31 January 2013: The 2012 class of the Engen Maths and Science Schools (EMSS) achieved an impressive pass rate of 90.3%, beating the national average pass rate by 17.4%, again proving the success of this private sector initiative to help learners achieve good maths and science matric results across four provinces in South Africa.
Engen is once again proud and delighted to have given so many bright young people the chance to pursue their dreams of working in the maths- and science-related fields. We are proud of the Class of 2012 and wish them all the best in their upcoming studies and careers,” says Khanyisa Balfour, manager of Corporate Social Investment (CSI) at Engen.
EMSS is a national initiative that aims to assist learners, who show potential and interest in the maths and science fields, with extra tuition to pass matric maths and science, and potentially qualify for further education and training, as well as skilled employment. The programme seeks to address a key skills shortage in the engineering and technical fields in South Africa, and to provide sustainable solutions for Engen’s neighbouring communities.
The EMS schools initiative assists learners from Grade 10, 11 and 12 through highly skilled teachers, supplementary educational material and by providing learners with extra academic support. About 2 000 learners a year from Grades 10 to 12 participate in the EMSS per year, of which a total number of 754 EMSS learners wrote the Grade 12 NSC in 2012.
Engen recently opened its newest EMS school in KwaZulu Natal, at Ganges Secondary School in Merebank, which brings to nine the total of maths and science schools positioned strategically at higher institutions across the country. Engen also has classrooms at Zakariya Park Secondary in Gauteng, the Cape Peninsula University of Technology in the Western Cape, the Mangosuthu Institute of Technology in Umlazi (Mantech), KwaZulu-Natal, the University of KwaZulu-Natal (Howard Campus), Fairvale Secondary School in KwaZulu-Natal, Nelson Mandela Metropolitan University in Port Elizabeth, University of Fort Hare in East London and Cala High School in the Eastern Cape.
The top learner in the EMSS Class of 2012 is Tevin Richard of Merebank, who scored 98% for science, 91% for math and 89% for English. He obtained 8 distinctions overall and will be studying Chemical Engineering at Howard College, UKZN this year.
The other top students in the top 3 includes Virgil Earl Marais from Merebank, who scored 96% in science, 91% in math and 86% for English and Bassie Nkhereanye of Grosvenor Boys who achieved 88% for science, 85% for math and 87% for English. Virgil is applying to study Computer Engineering in the United States, while Bassie wants to study teaching.
Since the initiative was launched 26 years ago, it continued to produce quality learners, many of whom have pursued studies in fields such as engineering and medicine. 2012 was no exception as the EMSS again consistently outperformed the provinces where they are located.

  • The Western Cape had a pass rate of 82.8% while the EMSS in the province had a pass rate of 88%.
  • The classes at Cala, Nelson Mandela Metropolitan University and Fort Hare in the Eastern Cape had pass rates of 71%, 100% and 100% respectively, all well above the provincial pass rate of 61.6%.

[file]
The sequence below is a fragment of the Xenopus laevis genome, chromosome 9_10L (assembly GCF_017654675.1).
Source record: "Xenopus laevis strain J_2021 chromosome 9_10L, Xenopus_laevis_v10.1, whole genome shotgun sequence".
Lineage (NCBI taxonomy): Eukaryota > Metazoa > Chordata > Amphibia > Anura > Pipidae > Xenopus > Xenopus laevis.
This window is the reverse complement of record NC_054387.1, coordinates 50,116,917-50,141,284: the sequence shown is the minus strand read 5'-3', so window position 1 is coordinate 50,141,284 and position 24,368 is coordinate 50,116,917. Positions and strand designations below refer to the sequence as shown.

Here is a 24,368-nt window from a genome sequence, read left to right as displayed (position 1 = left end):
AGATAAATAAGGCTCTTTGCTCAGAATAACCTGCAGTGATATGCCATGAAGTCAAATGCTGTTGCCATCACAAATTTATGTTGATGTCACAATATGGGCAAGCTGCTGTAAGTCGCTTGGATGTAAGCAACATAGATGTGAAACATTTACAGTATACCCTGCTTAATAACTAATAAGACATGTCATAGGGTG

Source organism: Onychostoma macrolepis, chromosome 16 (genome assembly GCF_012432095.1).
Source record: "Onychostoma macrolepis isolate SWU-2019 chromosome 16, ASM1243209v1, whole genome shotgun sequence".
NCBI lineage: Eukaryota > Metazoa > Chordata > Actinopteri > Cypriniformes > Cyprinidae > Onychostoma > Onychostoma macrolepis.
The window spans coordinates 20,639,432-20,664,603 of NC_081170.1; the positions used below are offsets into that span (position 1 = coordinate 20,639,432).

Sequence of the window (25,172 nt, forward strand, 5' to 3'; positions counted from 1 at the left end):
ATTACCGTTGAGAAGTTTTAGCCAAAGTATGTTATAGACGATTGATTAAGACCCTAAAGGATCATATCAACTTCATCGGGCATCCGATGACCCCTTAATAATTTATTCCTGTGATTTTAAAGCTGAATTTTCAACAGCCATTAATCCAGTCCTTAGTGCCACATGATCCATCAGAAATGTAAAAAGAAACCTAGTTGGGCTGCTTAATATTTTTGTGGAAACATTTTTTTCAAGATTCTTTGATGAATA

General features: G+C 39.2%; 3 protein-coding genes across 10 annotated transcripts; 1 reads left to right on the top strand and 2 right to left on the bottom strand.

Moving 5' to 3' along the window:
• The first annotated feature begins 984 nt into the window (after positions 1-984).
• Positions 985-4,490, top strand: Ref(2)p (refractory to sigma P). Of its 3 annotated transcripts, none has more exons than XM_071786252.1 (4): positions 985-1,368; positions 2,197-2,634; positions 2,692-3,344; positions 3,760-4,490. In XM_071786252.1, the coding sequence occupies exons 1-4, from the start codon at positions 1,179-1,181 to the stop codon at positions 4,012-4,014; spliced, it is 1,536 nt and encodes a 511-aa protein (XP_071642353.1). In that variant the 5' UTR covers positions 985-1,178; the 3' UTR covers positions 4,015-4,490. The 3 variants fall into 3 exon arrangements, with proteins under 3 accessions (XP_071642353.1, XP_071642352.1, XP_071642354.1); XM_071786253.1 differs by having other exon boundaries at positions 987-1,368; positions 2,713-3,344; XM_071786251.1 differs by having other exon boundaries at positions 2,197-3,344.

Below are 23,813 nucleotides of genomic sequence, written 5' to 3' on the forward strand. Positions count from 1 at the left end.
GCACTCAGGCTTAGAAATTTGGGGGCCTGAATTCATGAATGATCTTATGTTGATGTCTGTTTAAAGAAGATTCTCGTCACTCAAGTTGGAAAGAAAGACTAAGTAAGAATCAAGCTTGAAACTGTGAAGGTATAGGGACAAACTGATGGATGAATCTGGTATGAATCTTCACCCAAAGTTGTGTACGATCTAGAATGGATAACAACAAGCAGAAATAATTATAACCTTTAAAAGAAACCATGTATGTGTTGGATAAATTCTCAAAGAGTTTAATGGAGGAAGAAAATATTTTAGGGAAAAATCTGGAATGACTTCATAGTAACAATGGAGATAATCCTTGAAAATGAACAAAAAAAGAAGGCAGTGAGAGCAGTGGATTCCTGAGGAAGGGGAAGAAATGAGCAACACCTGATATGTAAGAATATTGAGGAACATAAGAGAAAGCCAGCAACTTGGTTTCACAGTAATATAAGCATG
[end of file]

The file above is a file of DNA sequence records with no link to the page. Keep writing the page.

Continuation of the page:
• Gauteng’s pass rate was 83.9%, while the EMSS in Gauteng had a 100% pass rate.
  • In KwaZulu-Natal, the EMS schools at Howard, Fairvale and Ganges, as well as Mantech had pass rates of 91%, 96%, 92% and 75% respectively as compared to the KZN pass rate of 73.1%.

The EMSS learners achieved a total of 90 distinctions with 26 being achieved in Mathematics, 35 in Physical Science and 29 in English. This excludes Mantech distinctions as data is still being compiled.
While the national rate for learners who attained a Bachelors pass (allowing them to go to university) was 26.6%, 60.3% of the EMSS Class of 2012 can go to university.
The EMSS pass rate dropped by 6% from 2011 to 2012, due to the introduction of new poorly performing schools as identified by the district administrations in Cape Town and East London to the programme. There was also an influx of new students thanks to the new school in Ganges, and new learners being placed in the Grade 12 class, who were not part of the programme for the full three years.
Balfour said some of the learners in the programme had to overcome great socio-economic challenges to achieve their high results. “Their success is testament to the fact that hard work and perseverance, and the support of committed teachers, pay off. At Engen we are passionate about maths and science education in South Africa and recognise its importance in producing a prosperous, skilled work force in the country.
Engen’s drive to help graduates develop stimulating careers not only benefits these young people’s lives, but the economy as a whole. We strongly believe that it is our corporate social responsibility to help young people with potential to overcome obstacles and break the cycle of poverty in the country,” says Balfour.
Although Engen employs private teachers for its EMSS initiative, it works closely with the Department of Education to ensure that their teaching complies with national standards in maths and science tuition.
Says Balfour: “Engen is energised to continue making a positive contribution to the upliftment of disadvantaged communities and as such we look forward to the academic year ahead.”